The German competition authority has imposed fines totalling around EUR 100 million on BMW, Daimler and Volkswagen for anticompetitive practices in the purchase of long steel products.
Andreas Mundt, President of the Bundeskartellamt explained: “Between 2004 and the end of 2013 representatives of BMW, Daimler and Volkswagen regularly met twice a year with steel manufacturers, forging companies and large systems suppliers and exchanged information on uniform surcharges for the purchase of long steel products. Scrap and alloy surcharges account for a substantial part of the purchase prices for long steel. Insofar as the surcharges were no longer negotiated individually with the suppliers as a consequence of these talks, price competition between the companies on these price components was eliminated.”
Parts made from long steel include crankshafts, connecting rods, camshafts, gear wheels and steering rods, which are either purchased from forging companies or produced by car manufacturers in their own forges. Long steel is purchased beforehand as a raw material and is usually sold by the steel manufacturers or forging companies based on a price model that consists of a basic price plus scrap and alloy surcharges.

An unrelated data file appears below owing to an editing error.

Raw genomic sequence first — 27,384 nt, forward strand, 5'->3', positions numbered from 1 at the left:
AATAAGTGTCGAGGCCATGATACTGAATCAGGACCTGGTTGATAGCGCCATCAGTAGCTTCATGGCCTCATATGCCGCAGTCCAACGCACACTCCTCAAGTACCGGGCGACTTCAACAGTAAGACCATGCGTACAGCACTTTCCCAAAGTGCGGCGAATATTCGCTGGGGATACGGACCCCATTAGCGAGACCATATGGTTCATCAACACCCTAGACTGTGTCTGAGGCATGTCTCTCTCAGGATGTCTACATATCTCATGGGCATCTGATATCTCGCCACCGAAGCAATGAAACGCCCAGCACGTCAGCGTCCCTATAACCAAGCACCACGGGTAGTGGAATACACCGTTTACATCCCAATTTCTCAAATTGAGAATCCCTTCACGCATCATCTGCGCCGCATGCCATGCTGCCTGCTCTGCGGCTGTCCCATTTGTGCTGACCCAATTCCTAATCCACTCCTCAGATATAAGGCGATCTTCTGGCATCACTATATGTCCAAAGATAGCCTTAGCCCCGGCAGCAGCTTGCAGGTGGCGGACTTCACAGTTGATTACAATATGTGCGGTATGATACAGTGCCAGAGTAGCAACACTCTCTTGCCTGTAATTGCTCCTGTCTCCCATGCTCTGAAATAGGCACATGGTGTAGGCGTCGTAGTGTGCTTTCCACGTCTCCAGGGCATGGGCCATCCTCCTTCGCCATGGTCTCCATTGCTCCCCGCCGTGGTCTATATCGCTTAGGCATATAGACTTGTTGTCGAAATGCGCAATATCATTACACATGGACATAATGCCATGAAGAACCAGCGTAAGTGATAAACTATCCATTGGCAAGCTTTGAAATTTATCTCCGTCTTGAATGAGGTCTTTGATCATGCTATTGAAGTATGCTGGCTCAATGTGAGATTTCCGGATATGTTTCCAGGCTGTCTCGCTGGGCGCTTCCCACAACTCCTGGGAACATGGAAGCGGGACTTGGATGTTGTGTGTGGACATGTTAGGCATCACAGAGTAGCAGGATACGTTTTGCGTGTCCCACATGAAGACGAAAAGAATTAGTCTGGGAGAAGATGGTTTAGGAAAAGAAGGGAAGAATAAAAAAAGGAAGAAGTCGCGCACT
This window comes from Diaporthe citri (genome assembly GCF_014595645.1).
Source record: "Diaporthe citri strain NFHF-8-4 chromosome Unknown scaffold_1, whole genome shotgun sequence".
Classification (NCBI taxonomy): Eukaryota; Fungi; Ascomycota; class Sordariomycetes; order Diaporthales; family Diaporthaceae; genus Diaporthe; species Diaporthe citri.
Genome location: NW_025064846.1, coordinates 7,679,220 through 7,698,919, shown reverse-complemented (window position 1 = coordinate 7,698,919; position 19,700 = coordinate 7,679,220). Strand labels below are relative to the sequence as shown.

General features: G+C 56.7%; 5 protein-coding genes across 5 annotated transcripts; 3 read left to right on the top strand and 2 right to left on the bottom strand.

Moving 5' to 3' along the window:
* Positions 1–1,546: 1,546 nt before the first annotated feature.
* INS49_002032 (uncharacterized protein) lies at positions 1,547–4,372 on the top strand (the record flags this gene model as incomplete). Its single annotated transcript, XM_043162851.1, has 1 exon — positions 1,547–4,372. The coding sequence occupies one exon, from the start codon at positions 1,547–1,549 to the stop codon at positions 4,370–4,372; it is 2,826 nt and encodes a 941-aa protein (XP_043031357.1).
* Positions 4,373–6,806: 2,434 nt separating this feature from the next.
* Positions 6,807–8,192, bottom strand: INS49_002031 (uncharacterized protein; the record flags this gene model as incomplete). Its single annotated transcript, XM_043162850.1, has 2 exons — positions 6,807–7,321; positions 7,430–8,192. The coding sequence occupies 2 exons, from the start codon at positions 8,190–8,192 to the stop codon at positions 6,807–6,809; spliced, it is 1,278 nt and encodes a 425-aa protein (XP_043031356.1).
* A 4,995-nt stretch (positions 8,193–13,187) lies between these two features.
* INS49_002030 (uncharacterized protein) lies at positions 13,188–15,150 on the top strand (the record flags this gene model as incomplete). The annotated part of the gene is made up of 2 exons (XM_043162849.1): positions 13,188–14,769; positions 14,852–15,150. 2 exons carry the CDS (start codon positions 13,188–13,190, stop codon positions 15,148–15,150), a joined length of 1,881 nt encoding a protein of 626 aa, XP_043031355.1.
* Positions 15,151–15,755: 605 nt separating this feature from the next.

According to the Bundeskartellamt, during the period of infringement, the surcharges, which fluctuated, accounted on average for a third of the end price of engineering steel, the main type of long steel concerned. In contrast to the basic prices, the surcharges were traditionally not negotiated but calculated according to sector-wide uniform formulas and added to the basic price as separate price components.
In 2003 and 2004 the steel manufacturers unilaterally made changes to the surcharge calculation, in some cases under the threat of refusal to supply. As a reaction to this, discussions between the car and steel manufacturers and forging companies were taken up under the umbrella of the German association for steel and metal processing (Wirtschaftsverband Stahl- und Metallverarbeitung or WSM). In these talks representatives of the car manufacturers assured one another that they would adopt the changes introduced by the steel manufacturers and continue to adhere to the established practice of uniformly calculated price surcharges, which they did until January 2016.
The companies acknowledged the facts established by the Bundeskartellamt and agreed to a settlement. This, together with their cooperation with the investigation, was taken in to account when calculating the fines. The decision and findings may be appealed.
Investigations against three component suppliers and an industrial association were terminated for discretionary reasons, the Bundeskartellamt stated.
Euroforge has subsequently established with the authorities that this statement does not relate to forging companies or the German WSM association. A separate ‘forging’ case, based on the same meetings, remains ongoing and is expected to be finalised in the first quarter 2020.